Do you know your people?
As we discussed in the first article of this series, identifying your target audience is crucial for creating a successful business podcast.
But it’s equally important to understand your target audience.
Because knowing what they’re dealing with and what’s going on in their brains will help you create a show that truly resonates with them and adds value to their lives.
In other words, it’s how you create content they care about.
So in this article, I’m going to dive deeper into how to target your perfect podcast audience by helping you use the information about your ideal demographics (aka your WHO) to understand the underlying psychographics (aka their WHY).
(If you haven’t already, make sure to check out How to Target The Best Podcast Audience Possible (Part 1) to help you find the demographic that makes sense for your show. Then follow the steps outlined below.)
Step 1: Define Your Audience’s Desires
By now you know that successful business podcasts start with one core audience in mind.
It could be parents who are remarried and struggling to blend their families, entrepreneurs looking to start their own eCommerce stores, or anything in between.
Whatever niche you decide to focus on, it’s crucial to understand what it is that this group wants.
As I said before, knowing what drives them is what will allow you to be as helpful and valuable as possible.
And at the end of the day, we’re here to understand these folks so we can serve them best.
So take some time to consider your audience and outline their core desires.
What is the main goal they have or the major problem/challenge these people are looking to solve/overcome?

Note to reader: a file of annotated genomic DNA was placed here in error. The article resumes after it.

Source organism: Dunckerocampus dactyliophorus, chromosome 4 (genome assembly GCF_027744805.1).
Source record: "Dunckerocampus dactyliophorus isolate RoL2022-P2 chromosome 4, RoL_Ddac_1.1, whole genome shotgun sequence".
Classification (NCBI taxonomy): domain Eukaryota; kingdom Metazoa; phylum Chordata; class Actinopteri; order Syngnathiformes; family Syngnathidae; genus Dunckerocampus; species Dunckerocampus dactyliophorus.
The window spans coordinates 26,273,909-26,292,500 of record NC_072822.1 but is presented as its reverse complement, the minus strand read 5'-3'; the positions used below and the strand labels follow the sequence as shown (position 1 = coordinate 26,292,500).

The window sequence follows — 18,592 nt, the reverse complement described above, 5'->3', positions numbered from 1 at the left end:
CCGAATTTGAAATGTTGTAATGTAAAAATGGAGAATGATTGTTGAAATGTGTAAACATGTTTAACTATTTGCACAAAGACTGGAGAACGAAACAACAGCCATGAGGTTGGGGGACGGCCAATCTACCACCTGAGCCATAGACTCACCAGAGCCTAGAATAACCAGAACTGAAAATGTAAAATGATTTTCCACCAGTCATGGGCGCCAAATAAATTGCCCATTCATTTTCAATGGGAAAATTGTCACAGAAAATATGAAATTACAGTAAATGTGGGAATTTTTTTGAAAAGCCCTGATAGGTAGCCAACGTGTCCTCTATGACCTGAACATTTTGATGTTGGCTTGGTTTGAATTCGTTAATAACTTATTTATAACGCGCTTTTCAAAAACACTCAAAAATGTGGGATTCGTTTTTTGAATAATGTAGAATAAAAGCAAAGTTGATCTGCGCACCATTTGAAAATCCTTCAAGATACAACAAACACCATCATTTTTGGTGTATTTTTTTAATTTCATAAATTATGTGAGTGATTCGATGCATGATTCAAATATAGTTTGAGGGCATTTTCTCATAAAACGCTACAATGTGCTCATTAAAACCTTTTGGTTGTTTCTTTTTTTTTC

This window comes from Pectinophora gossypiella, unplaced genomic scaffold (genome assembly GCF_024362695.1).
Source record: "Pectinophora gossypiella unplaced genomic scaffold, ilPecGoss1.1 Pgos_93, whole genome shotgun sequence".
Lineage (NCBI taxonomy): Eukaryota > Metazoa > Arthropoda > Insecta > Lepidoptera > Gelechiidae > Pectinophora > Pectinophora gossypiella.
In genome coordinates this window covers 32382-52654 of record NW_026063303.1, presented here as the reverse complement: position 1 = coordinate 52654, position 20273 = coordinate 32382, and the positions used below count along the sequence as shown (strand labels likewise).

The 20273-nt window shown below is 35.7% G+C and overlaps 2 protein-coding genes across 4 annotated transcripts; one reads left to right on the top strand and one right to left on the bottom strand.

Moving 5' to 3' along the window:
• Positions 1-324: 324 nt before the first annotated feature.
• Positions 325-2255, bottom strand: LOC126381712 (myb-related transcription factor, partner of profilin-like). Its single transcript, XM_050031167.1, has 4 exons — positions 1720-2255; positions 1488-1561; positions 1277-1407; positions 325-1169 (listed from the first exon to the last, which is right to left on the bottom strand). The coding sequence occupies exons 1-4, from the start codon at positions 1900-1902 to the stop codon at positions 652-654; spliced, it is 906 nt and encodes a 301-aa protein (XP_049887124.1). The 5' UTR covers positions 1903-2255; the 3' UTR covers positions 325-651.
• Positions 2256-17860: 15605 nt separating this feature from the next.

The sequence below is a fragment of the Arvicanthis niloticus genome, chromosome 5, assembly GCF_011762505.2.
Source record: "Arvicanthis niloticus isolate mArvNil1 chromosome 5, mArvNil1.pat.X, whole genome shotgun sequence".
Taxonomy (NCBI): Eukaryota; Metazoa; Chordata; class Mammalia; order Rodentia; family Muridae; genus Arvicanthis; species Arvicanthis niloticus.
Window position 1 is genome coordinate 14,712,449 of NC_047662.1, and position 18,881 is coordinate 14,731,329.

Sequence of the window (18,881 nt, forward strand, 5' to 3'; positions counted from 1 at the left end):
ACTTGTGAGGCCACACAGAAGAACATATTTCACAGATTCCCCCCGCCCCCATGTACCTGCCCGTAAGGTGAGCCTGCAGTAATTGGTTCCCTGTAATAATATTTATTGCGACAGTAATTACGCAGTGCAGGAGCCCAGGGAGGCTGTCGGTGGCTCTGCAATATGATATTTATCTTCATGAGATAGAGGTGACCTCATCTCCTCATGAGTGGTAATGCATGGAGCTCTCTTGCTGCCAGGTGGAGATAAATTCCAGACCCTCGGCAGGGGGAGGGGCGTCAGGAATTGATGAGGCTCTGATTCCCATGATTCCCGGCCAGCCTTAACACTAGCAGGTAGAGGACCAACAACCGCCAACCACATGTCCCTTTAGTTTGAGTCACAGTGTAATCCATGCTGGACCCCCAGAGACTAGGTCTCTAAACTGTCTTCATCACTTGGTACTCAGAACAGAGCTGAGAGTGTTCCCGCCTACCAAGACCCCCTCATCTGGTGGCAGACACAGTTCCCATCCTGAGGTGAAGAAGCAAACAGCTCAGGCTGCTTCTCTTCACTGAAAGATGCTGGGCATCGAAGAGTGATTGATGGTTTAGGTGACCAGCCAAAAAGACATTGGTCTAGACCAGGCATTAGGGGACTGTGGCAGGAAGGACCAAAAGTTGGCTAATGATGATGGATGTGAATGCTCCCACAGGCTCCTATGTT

For example, with my own company, my target audience consists of coaches, consultants, and membership owners aiming to serve their audience through their personal expertise.
I know that they want the following things:
- To grow a more engaged audience of prospects
- To generate more sales and income
- To build up their authority/celebrity in their industries
- To build relationships with the major players in their industries
- To scale how efficiently they can spread their message
You can also consider the aforementioned example of remarried parents who are trying to blend their families. They want:
- To create a stable, loving home life for all their children
- To build a positive relationship between the children and their step-parents/step-siblings
- To ensure the children respect their step-parents’ authority
How about your audience?
Grab a pen and paper and list out 3 – 5 core desires that drive them. (Again, the more specific you can get, the better.)
If you’re having trouble defining these desires for your audience, don’t panic—it just means you need to do a little more research.
To start, I recommend trying to connect directly with people who are in your niche.
You can find them through professional or social groups, or they could even be existing clients of yours.
Either way, you can have a straightforward conversation with them and ask them about their motivations and goals.
Nothing beats hearing it directly from the source!
If that’s not an option for you, try looking at your potential competition instead.
Find the other products, services, and/or podcasts that already serve the same market and see what they offer.
Their wording on their sales pages, the titles of their books, the headlines of their most popular articles, etc. can give you a good look inside what makes their content resonate with that niche.